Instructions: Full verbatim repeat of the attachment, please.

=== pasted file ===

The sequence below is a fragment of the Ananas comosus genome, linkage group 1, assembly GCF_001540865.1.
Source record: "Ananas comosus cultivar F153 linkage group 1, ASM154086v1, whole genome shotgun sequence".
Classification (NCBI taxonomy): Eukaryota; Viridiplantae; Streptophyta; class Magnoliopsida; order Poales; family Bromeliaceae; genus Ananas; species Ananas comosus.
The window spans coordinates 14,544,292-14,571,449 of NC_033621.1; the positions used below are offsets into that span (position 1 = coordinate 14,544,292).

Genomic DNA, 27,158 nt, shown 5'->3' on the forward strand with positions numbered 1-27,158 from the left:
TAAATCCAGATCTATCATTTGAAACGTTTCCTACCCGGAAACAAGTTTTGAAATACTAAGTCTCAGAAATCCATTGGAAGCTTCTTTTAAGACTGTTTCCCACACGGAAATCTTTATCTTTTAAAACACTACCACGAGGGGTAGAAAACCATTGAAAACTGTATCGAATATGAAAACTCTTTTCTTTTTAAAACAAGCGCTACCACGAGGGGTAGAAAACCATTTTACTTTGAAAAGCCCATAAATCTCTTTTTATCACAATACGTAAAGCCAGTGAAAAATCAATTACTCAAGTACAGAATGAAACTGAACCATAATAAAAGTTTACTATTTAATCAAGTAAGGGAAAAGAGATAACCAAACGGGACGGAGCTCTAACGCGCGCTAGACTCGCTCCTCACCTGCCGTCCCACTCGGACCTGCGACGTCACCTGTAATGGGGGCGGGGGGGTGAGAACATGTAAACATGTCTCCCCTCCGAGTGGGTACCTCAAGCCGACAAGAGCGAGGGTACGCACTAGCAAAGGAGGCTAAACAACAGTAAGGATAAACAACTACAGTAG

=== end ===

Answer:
The sequence below is a fragment of the Ananas comosus genome, linkage group 1, assembly GCF_001540865.1.
Source record: "Ananas comosus cultivar F153 linkage group 1, ASM154086v1, whole genome shotgun sequence".
Classification (NCBI taxonomy): Eukaryota; Viridiplantae; Streptophyta; class Magnoliopsida; order Poales; family Bromeliaceae; genus Ananas; species Ananas comosus.
The window spans coordinates 14,544,292-14,571,449 of NC_033621.1; the positions used below are offsets into that span (position 1 = coordinate 14,544,292).

Genomic DNA, 27,158 nt, shown 5'->3' on the forward strand with positions numbered 1-27,158 from the left:
TAAATCCAGATCTATCATTTGAAACGTTTCCTACCCGGAAACAAGTTTTGAAATACTAAGTCTCAGAAATCCATTGGAAGCTTCTTTTAAGACTGTTTCCCACACGGAAATCTTTATCTTTTAAAACACTACCACGAGGGGTAGAAAACCATTGAAAACTGTATCGAATATGAAAACTCTTTTCTTTTTAAAACAAGCGCTACCACGAGGGGTAGAAAACCATTTTACTTTGAAAAGCCCATAAATCTCTTTTTATCACAATACGTAAAGCCAGTGAAAAATCAATTACTCAAGTACAGAATGAAACTGAACCATAATAAAAGTTTACTATTTAATCAAGTAAGGGAAAAGAGATAACCAAACGGGACGGAGCTCTAACGCGCGCTAGACTCGCTCCTCACCTGCCGTCCCACTCGGACCTGCGACGTCACCTGTAATGGGGGCGGGGGGGTGAGAACATGTAAACATGTCTCCCCTCCGAGTGGGTACCTCAAGCCGACAAGAGCGAGGGTACGCACTAGCAAAGGAGGCTAAACAACAGTAAGGATAAACAACTACAGTAG